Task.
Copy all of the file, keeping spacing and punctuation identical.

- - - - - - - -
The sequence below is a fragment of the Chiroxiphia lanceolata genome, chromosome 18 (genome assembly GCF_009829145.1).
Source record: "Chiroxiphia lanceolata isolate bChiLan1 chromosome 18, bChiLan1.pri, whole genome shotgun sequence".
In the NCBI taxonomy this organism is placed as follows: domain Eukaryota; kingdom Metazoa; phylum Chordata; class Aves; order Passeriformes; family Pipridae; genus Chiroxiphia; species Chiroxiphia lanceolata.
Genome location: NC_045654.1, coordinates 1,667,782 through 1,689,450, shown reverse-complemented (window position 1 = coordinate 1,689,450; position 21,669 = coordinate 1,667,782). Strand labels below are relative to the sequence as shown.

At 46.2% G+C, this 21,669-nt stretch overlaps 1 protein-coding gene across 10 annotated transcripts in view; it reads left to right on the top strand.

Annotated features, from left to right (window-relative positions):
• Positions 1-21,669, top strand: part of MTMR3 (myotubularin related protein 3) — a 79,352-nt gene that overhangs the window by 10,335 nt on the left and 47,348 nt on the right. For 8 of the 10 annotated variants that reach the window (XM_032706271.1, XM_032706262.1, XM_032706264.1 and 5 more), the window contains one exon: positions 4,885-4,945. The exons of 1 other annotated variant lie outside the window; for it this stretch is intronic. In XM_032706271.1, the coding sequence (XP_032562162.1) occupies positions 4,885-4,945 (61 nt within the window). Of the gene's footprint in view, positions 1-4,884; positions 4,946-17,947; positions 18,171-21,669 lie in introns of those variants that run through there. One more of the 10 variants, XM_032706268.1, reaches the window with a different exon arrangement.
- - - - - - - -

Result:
The sequence below is a fragment of the Chiroxiphia lanceolata genome, chromosome 18 (genome assembly GCF_009829145.1).
Source record: "Chiroxiphia lanceolata isolate bChiLan1 chromosome 18, bChiLan1.pri, whole genome shotgun sequence".
In the NCBI taxonomy this organism is placed as follows: domain Eukaryota; kingdom Metazoa; phylum Chordata; class Aves; order Passeriformes; family Pipridae; genus Chiroxiphia; species Chiroxiphia lanceolata.
Genome location: NC_045654.1, coordinates 1,667,782 through 1,689,450, shown reverse-complemented (window position 1 = coordinate 1,689,450; position 21,669 = coordinate 1,667,782). Strand labels below are relative to the sequence as shown.

At 46.2% G+C, this 21,669-nt stretch overlaps 1 protein-coding gene across 10 annotated transcripts in view; it reads left to right on the top strand.

Annotated features, from left to right (window-relative positions):
• Positions 1-21,669, top strand: part of MTMR3 (myotubularin related protein 3) — a 79,352-nt gene that overhangs the window by 10,335 nt on the left and 47,348 nt on the right. For 8 of the 10 annotated variants that reach the window (XM_032706271.1, XM_032706262.1, XM_032706264.1 and 5 more), the window contains one exon: positions 4,885-4,945. The exons of 1 other annotated variant lie outside the window; for it this stretch is intronic. In XM_032706271.1, the coding sequence (XP_032562162.1) occupies positions 4,885-4,945 (61 nt within the window). Of the gene's footprint in view, positions 1-4,884; positions 4,946-17,947; positions 18,171-21,669 lie in introns of those variants that run through there. One more of the 10 variants, XM_032706268.1, reaches the window with a different exon arrangement.